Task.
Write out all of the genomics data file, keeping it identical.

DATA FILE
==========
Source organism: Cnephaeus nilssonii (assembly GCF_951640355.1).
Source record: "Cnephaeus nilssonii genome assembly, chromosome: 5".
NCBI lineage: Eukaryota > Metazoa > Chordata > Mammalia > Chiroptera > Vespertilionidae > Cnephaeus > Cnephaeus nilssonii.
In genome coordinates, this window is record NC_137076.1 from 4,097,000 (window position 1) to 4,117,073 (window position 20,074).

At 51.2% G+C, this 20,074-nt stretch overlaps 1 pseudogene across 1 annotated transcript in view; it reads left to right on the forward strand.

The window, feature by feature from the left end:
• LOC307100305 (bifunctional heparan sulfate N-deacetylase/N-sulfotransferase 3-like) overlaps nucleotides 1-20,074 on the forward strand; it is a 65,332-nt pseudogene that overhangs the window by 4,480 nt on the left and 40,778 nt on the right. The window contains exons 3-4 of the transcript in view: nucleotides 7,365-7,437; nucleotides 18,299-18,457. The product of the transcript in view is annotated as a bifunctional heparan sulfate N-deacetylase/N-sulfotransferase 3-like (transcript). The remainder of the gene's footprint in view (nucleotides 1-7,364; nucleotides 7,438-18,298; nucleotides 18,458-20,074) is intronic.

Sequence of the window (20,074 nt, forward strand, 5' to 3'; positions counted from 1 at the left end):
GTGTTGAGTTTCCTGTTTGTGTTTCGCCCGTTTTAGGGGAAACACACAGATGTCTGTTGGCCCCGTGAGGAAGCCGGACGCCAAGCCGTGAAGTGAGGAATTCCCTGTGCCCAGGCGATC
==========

Source organism: Cnephaeus nilssonii (assembly GCF_951640355.1).
Source record: "Cnephaeus nilssonii genome assembly, chromosome: 5".
NCBI lineage: Eukaryota > Metazoa > Chordata > Mammalia > Chiroptera > Vespertilionidae > Cnephaeus > Cnephaeus nilssonii.
In genome coordinates, this window is record NC_137076.1 from 4,097,000 (window position 1) to 4,117,073 (window position 20,074).

At 51.2% G+C, this 20,074-nt stretch overlaps 1 pseudogene across 1 annotated transcript in view; it reads left to right on the forward strand.

The window, feature by feature from the left end:
• LOC307100305 (bifunctional heparan sulfate N-deacetylase/N-sulfotransferase 3-like) overlaps nucleotides 1-20,074 on the forward strand; it is a 65,332-nt pseudogene that overhangs the window by 4,480 nt on the left and 40,778 nt on the right. The window contains exons 3-4 of the transcript in view: nucleotides 7,365-7,437; nucleotides 18,299-18,457. The product of the transcript in view is annotated as a bifunctional heparan sulfate N-deacetylase/N-sulfotransferase 3-like (transcript). The remainder of the gene's footprint in view (nucleotides 1-7,364; nucleotides 7,438-18,298; nucleotides 18,458-20,074) is intronic.

Sequence of the window (20,074 nt, forward strand, 5' to 3'; positions counted from 1 at the left end):
GTGTTGAGTTTCCTGTTTGTGTTTCGCCCGTTTTAGGGGAAACACACAGATGTCTGTTGGCCCCGTGAGGAAGCCGGACGCCAAGCCGTGAAGTGAGGAATTCCCTGTGCCCAGGCGATC